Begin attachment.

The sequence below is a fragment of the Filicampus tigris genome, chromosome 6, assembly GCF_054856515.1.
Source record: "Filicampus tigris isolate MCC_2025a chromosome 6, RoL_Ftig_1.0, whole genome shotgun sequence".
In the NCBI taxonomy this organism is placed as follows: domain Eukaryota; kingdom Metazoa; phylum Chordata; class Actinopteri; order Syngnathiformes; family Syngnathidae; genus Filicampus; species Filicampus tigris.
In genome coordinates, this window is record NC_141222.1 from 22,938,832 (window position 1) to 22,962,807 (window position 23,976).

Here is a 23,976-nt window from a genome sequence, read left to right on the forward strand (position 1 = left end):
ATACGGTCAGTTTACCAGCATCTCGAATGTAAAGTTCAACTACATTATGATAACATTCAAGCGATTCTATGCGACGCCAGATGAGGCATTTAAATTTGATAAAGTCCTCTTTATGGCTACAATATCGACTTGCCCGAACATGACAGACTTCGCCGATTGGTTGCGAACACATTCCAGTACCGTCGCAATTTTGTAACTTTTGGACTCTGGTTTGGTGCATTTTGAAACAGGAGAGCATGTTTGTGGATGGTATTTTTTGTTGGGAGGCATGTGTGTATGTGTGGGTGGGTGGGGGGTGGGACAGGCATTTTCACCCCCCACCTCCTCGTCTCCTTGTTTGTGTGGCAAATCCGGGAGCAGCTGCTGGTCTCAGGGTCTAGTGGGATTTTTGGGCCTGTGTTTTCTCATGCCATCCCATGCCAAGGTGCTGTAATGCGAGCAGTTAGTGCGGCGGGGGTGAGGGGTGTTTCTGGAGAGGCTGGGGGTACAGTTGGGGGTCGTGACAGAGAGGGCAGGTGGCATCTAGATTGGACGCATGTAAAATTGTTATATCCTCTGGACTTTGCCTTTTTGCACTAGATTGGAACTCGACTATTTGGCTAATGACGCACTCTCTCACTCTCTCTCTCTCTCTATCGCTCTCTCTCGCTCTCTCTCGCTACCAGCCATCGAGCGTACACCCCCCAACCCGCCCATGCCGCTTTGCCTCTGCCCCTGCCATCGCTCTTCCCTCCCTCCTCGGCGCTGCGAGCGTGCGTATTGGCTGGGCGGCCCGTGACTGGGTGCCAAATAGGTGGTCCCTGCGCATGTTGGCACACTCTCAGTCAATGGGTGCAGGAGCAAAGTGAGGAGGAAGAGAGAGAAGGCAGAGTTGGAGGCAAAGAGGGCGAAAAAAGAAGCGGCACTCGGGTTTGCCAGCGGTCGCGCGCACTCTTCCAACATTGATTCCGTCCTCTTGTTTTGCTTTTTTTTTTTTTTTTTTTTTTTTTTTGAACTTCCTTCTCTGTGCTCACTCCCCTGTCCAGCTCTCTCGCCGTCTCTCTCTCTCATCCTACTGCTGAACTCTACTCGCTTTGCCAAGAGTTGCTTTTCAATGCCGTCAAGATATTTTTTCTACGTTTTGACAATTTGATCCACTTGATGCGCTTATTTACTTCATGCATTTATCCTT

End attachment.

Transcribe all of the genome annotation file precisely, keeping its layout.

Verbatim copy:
The sequence below is a fragment of the Filicampus tigris genome, chromosome 6, assembly GCF_054856515.1.
Source record: "Filicampus tigris isolate MCC_2025a chromosome 6, RoL_Ftig_1.0, whole genome shotgun sequence".
In the NCBI taxonomy this organism is placed as follows: domain Eukaryota; kingdom Metazoa; phylum Chordata; class Actinopteri; order Syngnathiformes; family Syngnathidae; genus Filicampus; species Filicampus tigris.
In genome coordinates, this window is record NC_141222.1 from 22,938,832 (window position 1) to 22,962,807 (window position 23,976).

Here is a 23,976-nt window from a genome sequence, read left to right on the forward strand (position 1 = left end):
ATACGGTCAGTTTACCAGCATCTCGAATGTAAAGTTCAACTACATTATGATAACATTCAAGCGATTCTATGCGACGCCAGATGAGGCATTTAAATTTGATAAAGTCCTCTTTATGGCTACAATATCGACTTGCCCGAACATGACAGACTTCGCCGATTGGTTGCGAACACATTCCAGTACCGTCGCAATTTTGTAACTTTTGGACTCTGGTTTGGTGCATTTTGAAACAGGAGAGCATGTTTGTGGATGGTATTTTTTGTTGGGAGGCATGTGTGTATGTGTGGGTGGGTGGGGGGTGGGACAGGCATTTTCACCCCCCACCTCCTCGTCTCCTTGTTTGTGTGGCAAATCCGGGAGCAGCTGCTGGTCTCAGGGTCTAGTGGGATTTTTGGGCCTGTGTTTTCTCATGCCATCCCATGCCAAGGTGCTGTAATGCGAGCAGTTAGTGCGGCGGGGGTGAGGGGTGTTTCTGGAGAGGCTGGGGGTACAGTTGGGGGTCGTGACAGAGAGGGCAGGTGGCATCTAGATTGGACGCATGTAAAATTGTTATATCCTCTGGACTTTGCCTTTTTGCACTAGATTGGAACTCGACTATTTGGCTAATGACGCACTCTCTCACTCTCTCTCTCTCTCTATCGCTCTCTCTCGCTCTCTCTCGCTACCAGCCATCGAGCGTACACCCCCCAACCCGCCCATGCCGCTTTGCCTCTGCCCCTGCCATCGCTCTTCCCTCCCTCCTCGGCGCTGCGAGCGTGCGTATTGGCTGGGCGGCCCGTGACTGGGTGCCAAATAGGTGGTCCCTGCGCATGTTGGCACACTCTCAGTCAATGGGTGCAGGAGCAAAGTGAGGAGGAAGAGAGAGAAGGCAGAGTTGGAGGCAAAGAGGGCGAAAAAAGAAGCGGCACTCGGGTTTGCCAGCGGTCGCGCGCACTCTTCCAACATTGATTCCGTCCTCTTGTTTTGCTTTTTTTTTTTTTTTTTTTTTTTTTTTGAACTTCCTTCTCTGTGCTCACTCCCCTGTCCAGCTCTCTCGCCGTCTCTCTCTCTCATCCTACTGCTGAACTCTACTCGCTTTGCCAAGAGTTGCTTTTCAATGCCGTCAAGATATTTTTTCTACGTTTTGACAATTTGATCCACTTGATGCGCTTATTTACTTCATGCATTTATCCTT